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Amyloid Mimics Chronic Inflammatory Demyelinating Polyneuropathy
Abstract & Commentary
By Michael Rubin, MD, Professor of Clinical Neurology, Weill Cornell Medical College. Dr. Rubin reports no financial relationships relevant to this field of study.
Synopsis: Amyloidosis may present with the clinical and electrophysiologic features of chronic inflammatory demyelinating polyneuropathy. Nerve biopsy may be necessary to make an accurate diagnosis.
Source: Mathis S, et al. Amyloid neuropathy mimicking chronic inflammatory demyelinating polyneuropathy. Muscle Nerve DOI: 10.1002/mus.22229.
Chronic inflammatory demyelinating polyneuropathy (CIDP) presents as a slowly progressive (for more than 8 weeks), symmetric, motor greater than sensory polyneuropathy, with both proximal and distal muscle weakness, large fiber more than small fiber, distally predominant sensory impairment, and depressed or absent deep tendon reflexes. Electrodiagnostic studies are characteristic, demonstrating conduction block, conduction velocity slowing, prolonged distal motor latencies, delayed or absent F waves, and dispersion of compound motor action potentials (CMAP). Intravenous immunoglobulin (IVIG), steroids, and plasma exchange are the mainstays of treatment, with two-thirds responding initially. Approximately 10-15% will be refractory to therapy. Some of these patients may in fact have amyloid neuropathy.
Among patients undergoing sural nerve biopsy at the Universities of Poitiers and Limoges, France, over a 5-year period, five patients (four men and one woman) with suspected CIDP with onset in the late seventh or early eighth decade, were shown to have biopsy-proven amyloidosis. All demonstrated weakness, sensory loss, and generalized areflexia, with four having elevated cerebrospinal fluid protein, ranging from 50-90 mg/dL. Electrodiagnostic studies were typical of acquired demyelinating polyneuropathy, with prolonged or absent F responses and distal motor latencies, slowed motor conduction velocity, and decreased or normal CMAP amplitudes. Prior to referral, four patients had failed to respond to steroids or IVIG, or both, with one patient receiving no previous therapy. Three patients had underlying small fiber involvement, based on a history of alternating episodes of constipation and diarrhea, or postural hypotension, or both. All sural nerve biopsies demonstrated Congo red staining. Only occasional onion bulb formation was evident. Direct sequencing of the transthyretin gene revealed a V30M mutation in three patients, with two patients having primary amyloid polyneuropathy. In those with the V30M mutation, amyloid deposits were seen around endoneural blood vessels. When otherwise typical CIDP patients are refractory to immunosuppressive therapy, amyloid should be suspected and sural nerve biopsy and sequencing of the transthyretin gene should be performed.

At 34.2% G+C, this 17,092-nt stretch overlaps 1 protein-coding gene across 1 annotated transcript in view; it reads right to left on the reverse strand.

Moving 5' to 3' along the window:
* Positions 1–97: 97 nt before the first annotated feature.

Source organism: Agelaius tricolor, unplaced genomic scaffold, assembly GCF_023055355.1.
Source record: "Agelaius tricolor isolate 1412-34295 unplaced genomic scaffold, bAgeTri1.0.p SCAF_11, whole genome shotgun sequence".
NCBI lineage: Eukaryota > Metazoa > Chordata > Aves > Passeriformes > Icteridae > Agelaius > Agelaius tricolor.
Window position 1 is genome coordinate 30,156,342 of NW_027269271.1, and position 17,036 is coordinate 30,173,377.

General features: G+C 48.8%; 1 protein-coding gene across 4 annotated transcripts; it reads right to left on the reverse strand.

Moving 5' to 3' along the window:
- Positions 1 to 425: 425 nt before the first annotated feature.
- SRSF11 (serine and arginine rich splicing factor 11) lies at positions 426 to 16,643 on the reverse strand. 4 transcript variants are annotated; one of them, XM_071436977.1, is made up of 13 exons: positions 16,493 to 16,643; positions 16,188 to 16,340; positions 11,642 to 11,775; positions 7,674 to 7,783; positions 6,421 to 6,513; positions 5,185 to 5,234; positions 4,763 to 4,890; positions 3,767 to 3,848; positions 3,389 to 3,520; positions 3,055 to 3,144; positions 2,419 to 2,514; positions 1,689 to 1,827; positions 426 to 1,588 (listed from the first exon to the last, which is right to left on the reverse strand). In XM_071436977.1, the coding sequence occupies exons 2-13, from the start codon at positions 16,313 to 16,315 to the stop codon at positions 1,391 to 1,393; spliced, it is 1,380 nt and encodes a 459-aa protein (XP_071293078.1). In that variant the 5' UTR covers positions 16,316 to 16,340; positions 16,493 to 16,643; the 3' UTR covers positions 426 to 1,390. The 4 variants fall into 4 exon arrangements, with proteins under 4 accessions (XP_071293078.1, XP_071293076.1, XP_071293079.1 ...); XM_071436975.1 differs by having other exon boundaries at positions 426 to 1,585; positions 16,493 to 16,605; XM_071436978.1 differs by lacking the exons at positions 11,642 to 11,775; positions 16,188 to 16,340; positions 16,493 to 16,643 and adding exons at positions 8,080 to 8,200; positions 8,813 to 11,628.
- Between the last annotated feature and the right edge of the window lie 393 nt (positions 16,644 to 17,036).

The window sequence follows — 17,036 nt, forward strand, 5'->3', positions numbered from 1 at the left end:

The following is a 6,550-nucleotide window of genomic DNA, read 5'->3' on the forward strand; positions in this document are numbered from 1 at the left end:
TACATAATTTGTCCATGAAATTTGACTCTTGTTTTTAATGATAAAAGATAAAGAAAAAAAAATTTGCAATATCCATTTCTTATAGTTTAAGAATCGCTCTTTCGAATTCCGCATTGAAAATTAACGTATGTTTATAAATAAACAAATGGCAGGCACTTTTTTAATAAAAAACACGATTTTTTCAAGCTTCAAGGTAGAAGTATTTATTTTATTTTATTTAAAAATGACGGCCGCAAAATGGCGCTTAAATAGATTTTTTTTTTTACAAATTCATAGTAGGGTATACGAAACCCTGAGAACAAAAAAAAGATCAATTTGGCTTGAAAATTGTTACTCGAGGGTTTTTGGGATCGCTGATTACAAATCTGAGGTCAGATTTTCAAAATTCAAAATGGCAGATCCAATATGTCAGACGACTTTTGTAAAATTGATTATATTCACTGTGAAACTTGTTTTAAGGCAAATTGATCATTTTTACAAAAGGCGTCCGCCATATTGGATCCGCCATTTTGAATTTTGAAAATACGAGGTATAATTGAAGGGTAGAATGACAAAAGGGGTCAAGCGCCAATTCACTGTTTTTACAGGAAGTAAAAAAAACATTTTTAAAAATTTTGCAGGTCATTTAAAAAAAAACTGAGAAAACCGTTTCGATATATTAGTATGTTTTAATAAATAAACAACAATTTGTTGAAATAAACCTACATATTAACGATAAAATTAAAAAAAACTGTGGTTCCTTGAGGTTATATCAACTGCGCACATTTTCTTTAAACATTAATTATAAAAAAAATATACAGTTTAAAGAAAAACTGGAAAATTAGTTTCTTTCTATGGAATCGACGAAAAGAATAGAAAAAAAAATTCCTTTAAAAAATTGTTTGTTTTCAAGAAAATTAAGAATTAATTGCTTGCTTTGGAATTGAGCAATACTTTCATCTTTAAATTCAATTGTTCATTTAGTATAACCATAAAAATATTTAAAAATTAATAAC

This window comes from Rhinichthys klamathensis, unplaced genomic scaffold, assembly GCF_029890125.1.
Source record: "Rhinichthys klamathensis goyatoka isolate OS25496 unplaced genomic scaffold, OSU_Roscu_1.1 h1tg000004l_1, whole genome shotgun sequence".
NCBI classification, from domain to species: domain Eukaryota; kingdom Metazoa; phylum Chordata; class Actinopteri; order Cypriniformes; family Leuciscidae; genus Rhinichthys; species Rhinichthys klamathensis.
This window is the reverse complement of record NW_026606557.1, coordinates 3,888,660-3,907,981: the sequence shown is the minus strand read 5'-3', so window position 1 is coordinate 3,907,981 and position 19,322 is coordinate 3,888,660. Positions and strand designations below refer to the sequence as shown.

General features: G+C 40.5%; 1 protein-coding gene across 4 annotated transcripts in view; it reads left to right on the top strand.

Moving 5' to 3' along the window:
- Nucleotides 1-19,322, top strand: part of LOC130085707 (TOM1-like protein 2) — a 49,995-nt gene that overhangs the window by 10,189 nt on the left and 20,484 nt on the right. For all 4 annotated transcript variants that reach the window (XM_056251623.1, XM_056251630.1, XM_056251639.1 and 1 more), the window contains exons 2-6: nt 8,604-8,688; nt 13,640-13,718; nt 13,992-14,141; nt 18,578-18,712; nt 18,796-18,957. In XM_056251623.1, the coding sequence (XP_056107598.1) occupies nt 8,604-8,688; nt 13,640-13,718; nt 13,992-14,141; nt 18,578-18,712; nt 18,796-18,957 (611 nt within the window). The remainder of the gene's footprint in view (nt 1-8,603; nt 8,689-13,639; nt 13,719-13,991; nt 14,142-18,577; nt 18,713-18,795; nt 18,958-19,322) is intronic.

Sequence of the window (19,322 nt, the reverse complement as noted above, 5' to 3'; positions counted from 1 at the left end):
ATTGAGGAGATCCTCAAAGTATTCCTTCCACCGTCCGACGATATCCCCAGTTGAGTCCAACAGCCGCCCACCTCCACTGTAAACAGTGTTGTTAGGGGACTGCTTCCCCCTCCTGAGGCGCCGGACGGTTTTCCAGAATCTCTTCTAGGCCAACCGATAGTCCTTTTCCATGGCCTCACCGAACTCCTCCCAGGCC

Formerly called prealbumin and encoded on chromosome 18, more than 100 dominant mutations have now been identified in the transthyretin gene, resulting in the most frequent form of hereditary amyloidosis, transthyretin (TTR) amyloidosis. Pathology results from extracellular amyloid deposition in multiple organ systems, and carpal tunnel syndrome or a slowly progressive sensorimotor and autonomic neuropathy are its characteristic neurologic presentations, with motor function usually preserved in the latter until the sensory neuropathy is considerably advanced. Motor neuropathy, mimicking anterior horn cell disease also has been reported1 highlighting the heterogeneity of this disease entity. Amyloid should be suspected as an alternative diagnosis in these instances, particularly if cataracts, vitreous opacities, renal, heart, or skin involvement are also found. Periumbilical fat pad biopsy may be negative, and muscle or nerve biopsy must be performed with specific staining for amyloid should the question arise.
1. Riboldi G, et al. Tyr78Phe transthyretin mutation with predominant motor neuropathy as the initial presentation. Case Rep Neurol 2011;3:62-68.